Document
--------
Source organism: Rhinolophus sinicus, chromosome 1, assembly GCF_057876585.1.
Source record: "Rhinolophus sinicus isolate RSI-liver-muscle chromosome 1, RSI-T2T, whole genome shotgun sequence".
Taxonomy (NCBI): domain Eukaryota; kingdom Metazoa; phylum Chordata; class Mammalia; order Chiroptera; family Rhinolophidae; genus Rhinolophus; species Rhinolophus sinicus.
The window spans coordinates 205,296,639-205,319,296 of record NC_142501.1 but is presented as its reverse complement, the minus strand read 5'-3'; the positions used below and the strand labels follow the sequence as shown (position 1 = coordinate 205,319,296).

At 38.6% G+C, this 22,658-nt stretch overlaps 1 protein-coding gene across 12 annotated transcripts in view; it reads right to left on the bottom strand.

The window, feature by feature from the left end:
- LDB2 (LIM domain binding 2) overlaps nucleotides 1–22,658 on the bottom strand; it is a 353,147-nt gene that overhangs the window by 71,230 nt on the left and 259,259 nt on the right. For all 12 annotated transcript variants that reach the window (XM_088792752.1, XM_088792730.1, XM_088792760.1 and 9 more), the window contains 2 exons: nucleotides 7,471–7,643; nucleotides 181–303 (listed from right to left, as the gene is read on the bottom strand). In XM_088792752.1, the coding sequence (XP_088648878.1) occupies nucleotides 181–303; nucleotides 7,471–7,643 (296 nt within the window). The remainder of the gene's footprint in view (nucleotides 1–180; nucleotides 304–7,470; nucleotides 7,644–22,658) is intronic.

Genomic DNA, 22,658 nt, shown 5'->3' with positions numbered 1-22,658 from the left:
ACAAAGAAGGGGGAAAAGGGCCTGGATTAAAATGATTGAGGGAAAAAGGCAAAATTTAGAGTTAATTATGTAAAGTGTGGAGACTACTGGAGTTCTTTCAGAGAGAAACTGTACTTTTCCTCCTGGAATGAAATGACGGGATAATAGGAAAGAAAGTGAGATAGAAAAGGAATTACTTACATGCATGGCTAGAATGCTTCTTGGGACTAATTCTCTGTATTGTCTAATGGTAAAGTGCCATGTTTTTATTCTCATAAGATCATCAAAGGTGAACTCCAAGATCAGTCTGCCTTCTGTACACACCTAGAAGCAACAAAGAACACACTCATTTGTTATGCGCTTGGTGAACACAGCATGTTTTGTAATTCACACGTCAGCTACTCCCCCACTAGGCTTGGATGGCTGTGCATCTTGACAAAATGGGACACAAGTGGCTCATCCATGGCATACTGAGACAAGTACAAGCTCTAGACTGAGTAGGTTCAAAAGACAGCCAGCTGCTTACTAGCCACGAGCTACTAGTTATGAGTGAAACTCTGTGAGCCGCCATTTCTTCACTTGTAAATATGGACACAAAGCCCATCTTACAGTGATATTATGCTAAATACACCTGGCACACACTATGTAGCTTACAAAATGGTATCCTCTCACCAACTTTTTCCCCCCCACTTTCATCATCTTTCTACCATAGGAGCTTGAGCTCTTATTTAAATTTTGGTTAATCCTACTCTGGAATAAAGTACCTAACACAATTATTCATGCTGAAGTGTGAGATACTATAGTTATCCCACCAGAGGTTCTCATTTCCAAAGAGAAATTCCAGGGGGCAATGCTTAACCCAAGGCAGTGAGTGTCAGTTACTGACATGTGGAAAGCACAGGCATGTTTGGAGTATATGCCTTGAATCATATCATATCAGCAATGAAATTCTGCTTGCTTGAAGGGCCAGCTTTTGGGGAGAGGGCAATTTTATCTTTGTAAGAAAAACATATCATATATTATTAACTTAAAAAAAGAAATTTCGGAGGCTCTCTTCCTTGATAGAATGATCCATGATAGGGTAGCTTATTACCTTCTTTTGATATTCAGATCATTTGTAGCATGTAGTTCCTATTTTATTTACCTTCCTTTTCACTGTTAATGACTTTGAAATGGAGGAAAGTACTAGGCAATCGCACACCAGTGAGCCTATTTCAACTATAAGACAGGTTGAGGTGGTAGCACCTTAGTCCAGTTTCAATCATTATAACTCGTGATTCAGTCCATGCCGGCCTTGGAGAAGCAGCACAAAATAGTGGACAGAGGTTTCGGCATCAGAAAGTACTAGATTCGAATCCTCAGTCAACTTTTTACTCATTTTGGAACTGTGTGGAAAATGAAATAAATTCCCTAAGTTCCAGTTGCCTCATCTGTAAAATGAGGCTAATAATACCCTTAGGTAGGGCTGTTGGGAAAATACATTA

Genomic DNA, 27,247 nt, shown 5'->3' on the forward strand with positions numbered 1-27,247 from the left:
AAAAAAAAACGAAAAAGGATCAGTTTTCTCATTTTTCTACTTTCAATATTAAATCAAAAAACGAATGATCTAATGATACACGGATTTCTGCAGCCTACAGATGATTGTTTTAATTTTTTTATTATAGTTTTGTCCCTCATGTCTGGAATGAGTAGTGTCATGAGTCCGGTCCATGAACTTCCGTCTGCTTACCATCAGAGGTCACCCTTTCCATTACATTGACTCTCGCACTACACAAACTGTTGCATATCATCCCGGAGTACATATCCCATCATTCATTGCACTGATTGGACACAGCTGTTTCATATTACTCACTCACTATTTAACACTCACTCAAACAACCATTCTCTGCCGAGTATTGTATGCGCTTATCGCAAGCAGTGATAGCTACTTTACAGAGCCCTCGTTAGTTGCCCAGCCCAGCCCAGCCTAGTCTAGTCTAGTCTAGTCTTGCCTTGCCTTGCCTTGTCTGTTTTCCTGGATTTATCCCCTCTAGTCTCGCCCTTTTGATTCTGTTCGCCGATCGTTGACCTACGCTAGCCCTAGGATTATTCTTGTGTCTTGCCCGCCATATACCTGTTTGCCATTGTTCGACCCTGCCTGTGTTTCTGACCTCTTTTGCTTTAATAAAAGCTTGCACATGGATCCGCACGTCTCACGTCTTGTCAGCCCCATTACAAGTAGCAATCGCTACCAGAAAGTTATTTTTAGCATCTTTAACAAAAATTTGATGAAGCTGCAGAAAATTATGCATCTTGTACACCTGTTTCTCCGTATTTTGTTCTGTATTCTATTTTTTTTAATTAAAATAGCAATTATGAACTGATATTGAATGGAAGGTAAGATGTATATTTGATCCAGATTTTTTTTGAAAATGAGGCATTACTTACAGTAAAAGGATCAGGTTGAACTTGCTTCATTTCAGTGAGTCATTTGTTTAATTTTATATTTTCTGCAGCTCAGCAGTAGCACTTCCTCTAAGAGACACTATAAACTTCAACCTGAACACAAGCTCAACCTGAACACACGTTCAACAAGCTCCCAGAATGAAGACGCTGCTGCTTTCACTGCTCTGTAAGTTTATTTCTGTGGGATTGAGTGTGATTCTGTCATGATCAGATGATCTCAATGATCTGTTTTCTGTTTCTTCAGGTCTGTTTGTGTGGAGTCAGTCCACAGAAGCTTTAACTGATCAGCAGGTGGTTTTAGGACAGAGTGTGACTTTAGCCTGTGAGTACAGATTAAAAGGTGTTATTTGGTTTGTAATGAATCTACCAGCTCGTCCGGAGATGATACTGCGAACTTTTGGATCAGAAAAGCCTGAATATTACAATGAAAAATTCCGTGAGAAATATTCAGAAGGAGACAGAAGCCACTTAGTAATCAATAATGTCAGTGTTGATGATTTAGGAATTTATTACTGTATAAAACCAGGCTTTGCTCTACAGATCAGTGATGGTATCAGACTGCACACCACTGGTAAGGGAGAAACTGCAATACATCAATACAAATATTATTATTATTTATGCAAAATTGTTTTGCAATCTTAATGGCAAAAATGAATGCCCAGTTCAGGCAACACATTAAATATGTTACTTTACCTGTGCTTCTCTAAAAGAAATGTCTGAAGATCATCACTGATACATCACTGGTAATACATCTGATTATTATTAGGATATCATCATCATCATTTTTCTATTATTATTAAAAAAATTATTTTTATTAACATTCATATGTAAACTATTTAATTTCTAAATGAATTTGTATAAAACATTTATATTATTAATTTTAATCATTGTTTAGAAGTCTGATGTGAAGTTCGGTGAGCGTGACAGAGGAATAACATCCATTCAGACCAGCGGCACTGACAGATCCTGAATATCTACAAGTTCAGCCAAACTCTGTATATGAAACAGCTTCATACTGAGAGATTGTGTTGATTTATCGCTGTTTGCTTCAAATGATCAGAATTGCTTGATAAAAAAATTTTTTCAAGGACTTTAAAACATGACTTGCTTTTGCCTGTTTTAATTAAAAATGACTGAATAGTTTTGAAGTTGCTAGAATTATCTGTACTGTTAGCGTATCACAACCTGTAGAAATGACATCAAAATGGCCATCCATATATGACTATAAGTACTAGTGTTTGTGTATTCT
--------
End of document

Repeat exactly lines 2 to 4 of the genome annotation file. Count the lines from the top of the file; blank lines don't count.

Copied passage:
Source record: "Rhinolophus sinicus isolate RSI-liver-muscle chromosome 1, RSI-T2T, whole genome shotgun sequence".
Taxonomy (NCBI): domain Eukaryota; kingdom Metazoa; phylum Chordata; class Mammalia; order Chiroptera; family Rhinolophidae; genus Rhinolophus; species Rhinolophus sinicus.
The window spans coordinates 205,296,639-205,319,296 of record NC_142501.1 but is presented as its reverse complement, the minus strand read 5'-3'; the positions used below and the strand labels follow the sequence as shown (position 1 = coordinate 205,319,296).